Outside Lands Music Festival
Yesterday, Dave and I went to the Outside Lands Music Festival and didn’t spend very much time listening to live music.
That’s because the Outside Lands Music Festival is more like a theme park than a festival.
The three-day event was sold out several weeks ago, but through his work, Dave was given two free VIP tickets for us to enjoy the festival on Saturday.
Even though I love festivals, honestly, I wasn’t that excited to go. I had heard it was super crowded. And, I had heard the transportation there and back was awful (reminiscent of our trek to Candlestick Park to see Justin Timberlake and Jay Z just a couple of weeks ago). However, the Outside Lands Music Festival was way better than I could have imagined. I can see why tens-of-thousands of people travel to San Francisco to attend every single day of the event.
Our access to the VIP areas, free shuttle transportation from Union Square and some free beverages certainly helped to make the day better than expected. But even for a regular-ticket holding patron, there is so much to see and do.
The event takes place in Golden Gate Park, which I just learned was once considered the “outside lands” of the City of San Francisco because it was far away from the main hub. Today, Golden Gate Park is the third most visited park in America and is absolutely part of the City.
So what does a day at the Outside Lands Music Festival entail?
Walking, people-watching, looking at menus of dozens of yummy food vendors trying to decide what to order, drinking, listening to music, people-watching, standing in line trying to decide on another food item, continuing to put on more layers of clothing as the fog gets thicker and the temperature drops and bobbing your head to the beat no matter where you are.
The event, which started in 2008, covers a ton of ground in Golden Gate Park and features different areas or “lands”, which are all themed and different. Some of the highlights include:
- The Dome. I may or may not have cut in line to get us into this attraction, which turned out to be Dave’s favorite of the day. This was a closed-in white dome, in which a live DJ was spinning house music. All the lights were off, except for a colored laser light show on the ceiling. It was like walking into an underground night club. We danced, covered our ears near the speakers and raised our hands in the air. While we only lasted about 25 minutes in the Dome with our fellow fans, it was an awesome little experience.
- Wine Lands. Obviously, this was a good spot for me. Here you purchase drink tickets and a wine glass. The glass had helpful pour measure-marks on it as well as a convenient hole for your thumb to keep a tight grip. With tickets and glass-in-hand, you walk around to different wineries and try one-ounce tastings or full glasses anywhere from two to five tickets. I LOVE trying different wines, so used all of my tickets for small tastings. My favorite wine was a California Zinfandel from Renwood Winery in the Sierra Foothills.
- The Barbary. Once I found out we were going to the festival, I investigated the website and was pleased to see there was not only music at this event, but also a comedy area. We just happened to stumble on The Barbary tent, where all of the comedy took place, about five minutes before the five o’clock show. It looked like an old circus tent and was well-themed inside. We walked in, grabbed some good seats and watched three comedy acts. The first act was a guy who played a guitar while telling jokes. The second act was a youngish-woman who sounded and talked like Kristen Wig, and she was pretty funny. Then, the headliner act was an absolutely hurt-your-cheeks funny woman with an accompanying band. She was a larger woman who worked her assets. She came out with a bang in an evening dress, which showed a little too much skin; she sang with a deep soulful club voice; she used blow-up dolls as props; and she walked around the audience in bare feet at times rubbing herself on unsuspecting fans. Now, I am not much for raunchy, and I don’t really like vulgarity either, but after two minutes of Bridget Everett and The Tender Moments performance, I was sold. The entire audience was cracking up at this woman. Her delivery was excellent. Her stage presence was mesmerizing. And, she truly worked the crowd.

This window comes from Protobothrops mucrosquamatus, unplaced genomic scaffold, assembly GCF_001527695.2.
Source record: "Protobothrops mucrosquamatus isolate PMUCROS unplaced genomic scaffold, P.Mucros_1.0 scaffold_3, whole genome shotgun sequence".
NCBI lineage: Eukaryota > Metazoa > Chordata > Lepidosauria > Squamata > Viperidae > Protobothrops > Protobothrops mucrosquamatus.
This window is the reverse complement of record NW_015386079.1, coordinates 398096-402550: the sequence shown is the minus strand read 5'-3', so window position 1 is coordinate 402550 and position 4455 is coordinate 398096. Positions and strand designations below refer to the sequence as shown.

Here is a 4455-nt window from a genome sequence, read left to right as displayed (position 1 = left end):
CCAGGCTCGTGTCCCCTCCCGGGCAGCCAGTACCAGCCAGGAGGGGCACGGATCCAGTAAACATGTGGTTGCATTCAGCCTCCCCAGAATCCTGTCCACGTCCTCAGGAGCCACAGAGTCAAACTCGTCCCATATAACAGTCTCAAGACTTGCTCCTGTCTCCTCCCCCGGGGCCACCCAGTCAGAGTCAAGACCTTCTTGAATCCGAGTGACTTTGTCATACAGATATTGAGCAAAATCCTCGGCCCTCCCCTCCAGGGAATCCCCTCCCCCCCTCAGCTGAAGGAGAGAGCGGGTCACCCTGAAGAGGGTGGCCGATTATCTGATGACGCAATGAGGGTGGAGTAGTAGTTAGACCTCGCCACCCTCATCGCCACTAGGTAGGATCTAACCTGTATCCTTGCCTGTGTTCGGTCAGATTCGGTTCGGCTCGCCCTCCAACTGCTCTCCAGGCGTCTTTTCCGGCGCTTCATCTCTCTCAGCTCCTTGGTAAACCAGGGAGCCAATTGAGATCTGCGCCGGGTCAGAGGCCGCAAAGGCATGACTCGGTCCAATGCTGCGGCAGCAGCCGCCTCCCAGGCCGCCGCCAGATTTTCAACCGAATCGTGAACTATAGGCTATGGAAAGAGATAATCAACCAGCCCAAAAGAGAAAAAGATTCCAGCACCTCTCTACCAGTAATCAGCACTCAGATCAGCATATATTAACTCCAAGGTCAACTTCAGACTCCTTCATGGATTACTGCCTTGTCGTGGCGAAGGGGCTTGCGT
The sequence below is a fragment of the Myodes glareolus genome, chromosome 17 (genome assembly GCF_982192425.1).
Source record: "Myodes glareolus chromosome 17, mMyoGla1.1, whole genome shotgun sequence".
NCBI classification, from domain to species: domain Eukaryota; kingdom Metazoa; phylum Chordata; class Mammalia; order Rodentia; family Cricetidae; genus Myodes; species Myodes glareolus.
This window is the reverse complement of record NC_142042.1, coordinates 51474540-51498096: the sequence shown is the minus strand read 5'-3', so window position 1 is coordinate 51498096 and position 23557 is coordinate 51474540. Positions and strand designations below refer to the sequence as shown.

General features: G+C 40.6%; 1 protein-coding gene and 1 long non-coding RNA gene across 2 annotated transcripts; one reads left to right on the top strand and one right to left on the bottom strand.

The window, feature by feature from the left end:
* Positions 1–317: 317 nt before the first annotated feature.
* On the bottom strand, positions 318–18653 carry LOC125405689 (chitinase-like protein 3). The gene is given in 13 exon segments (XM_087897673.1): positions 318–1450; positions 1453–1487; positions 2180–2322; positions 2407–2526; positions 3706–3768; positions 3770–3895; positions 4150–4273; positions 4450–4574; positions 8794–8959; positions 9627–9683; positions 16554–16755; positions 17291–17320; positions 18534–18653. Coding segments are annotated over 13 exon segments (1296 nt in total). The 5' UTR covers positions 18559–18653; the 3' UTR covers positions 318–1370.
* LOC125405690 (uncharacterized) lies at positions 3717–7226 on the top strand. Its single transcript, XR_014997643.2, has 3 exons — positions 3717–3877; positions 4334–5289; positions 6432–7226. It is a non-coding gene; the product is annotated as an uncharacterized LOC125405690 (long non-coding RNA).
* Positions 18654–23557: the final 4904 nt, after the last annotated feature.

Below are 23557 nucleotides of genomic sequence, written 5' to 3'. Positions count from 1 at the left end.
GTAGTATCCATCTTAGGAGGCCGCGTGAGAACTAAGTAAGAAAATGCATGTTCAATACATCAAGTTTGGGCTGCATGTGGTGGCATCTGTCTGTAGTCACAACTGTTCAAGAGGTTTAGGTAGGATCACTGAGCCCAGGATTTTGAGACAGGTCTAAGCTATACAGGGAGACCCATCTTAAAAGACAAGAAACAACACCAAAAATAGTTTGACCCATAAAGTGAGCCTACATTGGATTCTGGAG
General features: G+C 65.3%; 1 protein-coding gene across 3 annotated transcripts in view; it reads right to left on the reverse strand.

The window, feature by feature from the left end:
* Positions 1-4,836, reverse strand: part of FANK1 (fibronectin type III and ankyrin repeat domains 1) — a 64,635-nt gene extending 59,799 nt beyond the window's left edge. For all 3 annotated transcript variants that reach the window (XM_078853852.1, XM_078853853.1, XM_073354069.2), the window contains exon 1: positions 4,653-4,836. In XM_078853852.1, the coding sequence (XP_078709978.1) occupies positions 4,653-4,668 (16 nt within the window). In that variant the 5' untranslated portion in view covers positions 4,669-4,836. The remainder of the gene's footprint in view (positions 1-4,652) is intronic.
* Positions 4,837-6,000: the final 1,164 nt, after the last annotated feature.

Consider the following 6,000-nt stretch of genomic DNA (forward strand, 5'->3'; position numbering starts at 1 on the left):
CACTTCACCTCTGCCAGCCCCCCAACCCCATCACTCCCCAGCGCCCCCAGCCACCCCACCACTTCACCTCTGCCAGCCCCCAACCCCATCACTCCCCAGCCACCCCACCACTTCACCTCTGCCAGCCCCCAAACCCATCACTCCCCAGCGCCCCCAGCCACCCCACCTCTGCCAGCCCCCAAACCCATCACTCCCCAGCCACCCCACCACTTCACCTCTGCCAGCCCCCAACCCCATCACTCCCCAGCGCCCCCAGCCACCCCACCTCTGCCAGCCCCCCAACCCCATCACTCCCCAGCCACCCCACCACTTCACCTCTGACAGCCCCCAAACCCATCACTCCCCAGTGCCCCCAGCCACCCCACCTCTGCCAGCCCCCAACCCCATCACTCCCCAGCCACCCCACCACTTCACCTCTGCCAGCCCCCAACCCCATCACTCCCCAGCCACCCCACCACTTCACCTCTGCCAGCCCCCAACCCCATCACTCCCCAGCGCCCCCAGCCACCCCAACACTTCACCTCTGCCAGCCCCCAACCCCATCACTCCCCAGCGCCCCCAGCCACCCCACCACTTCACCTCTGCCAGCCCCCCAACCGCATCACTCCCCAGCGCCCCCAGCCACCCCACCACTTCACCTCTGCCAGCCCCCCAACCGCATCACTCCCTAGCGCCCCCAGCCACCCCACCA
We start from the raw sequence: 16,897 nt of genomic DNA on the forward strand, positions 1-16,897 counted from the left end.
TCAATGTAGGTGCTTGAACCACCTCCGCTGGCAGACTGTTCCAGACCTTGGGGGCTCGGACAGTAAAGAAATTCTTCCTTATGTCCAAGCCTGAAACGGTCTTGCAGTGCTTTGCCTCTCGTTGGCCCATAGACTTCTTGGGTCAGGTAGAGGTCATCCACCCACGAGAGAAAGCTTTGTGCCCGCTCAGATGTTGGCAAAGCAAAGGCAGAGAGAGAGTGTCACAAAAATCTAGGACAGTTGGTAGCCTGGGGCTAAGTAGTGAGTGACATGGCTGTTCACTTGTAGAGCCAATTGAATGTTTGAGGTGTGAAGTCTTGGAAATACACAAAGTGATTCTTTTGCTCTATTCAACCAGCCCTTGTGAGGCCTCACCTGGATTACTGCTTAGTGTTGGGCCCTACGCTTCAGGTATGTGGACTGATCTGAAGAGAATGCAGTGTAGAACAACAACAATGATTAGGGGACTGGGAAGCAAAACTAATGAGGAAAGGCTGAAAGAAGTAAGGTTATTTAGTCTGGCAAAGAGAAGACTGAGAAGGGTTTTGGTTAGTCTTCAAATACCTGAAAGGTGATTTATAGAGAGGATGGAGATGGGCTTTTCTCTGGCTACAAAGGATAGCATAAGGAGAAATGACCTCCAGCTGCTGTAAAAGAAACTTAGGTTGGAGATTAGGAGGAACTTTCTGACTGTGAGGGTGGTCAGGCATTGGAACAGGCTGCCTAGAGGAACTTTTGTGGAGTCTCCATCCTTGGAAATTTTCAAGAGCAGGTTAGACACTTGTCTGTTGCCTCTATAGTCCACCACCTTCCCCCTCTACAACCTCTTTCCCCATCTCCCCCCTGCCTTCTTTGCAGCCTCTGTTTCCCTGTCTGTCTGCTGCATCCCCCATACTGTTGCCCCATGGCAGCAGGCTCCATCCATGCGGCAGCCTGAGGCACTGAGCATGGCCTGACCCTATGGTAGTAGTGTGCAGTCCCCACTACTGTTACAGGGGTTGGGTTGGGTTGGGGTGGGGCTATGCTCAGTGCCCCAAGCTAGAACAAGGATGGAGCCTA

I could have gone home happy after seeing this show, but yet, there was still more to do — live music in fact.
While we missed Paul McCartney, who played the evening show on the largest stage on Friday night, we did get to see a little bit of Nine Inch Nails on stage, as well as a few smaller bands on other stages, just for a few minutes at a time. We weren’t super familiar with many of the acts, and had so much fun exploring the other elements of the festival that it was okay we didn’t ever post up to watch full performances.
To end our night, Dave and I found some good seats in the VIP tent near the main stage and chatted with a nice fellow patron who ended up asking for our contact information before we left, saying he would love to invite us to one of his dinner parties. Well how nice.
What was my partner-in-crime’s favorite thing about the festival? The American pork belly burger he ordered from one of the many, many food vendors. It was a burger with apple and cheese on it, and I can vouch for its deliciousness.
What was my favorite part of the day? I found ten dollars on the ground. Sure did. As soon as I picked it up, I spent nine of it on a Greek food plate. Best food I’ve ever eaten, since I knew it was technically free. Oh the small things …
Before the last concert was over, we hopped on our free shuttle, headed back to Union Square and swooped into The Cheesecake Factory for a sweet end to a great day.
Oh San Francisco, how I love you and your festival offerings so much …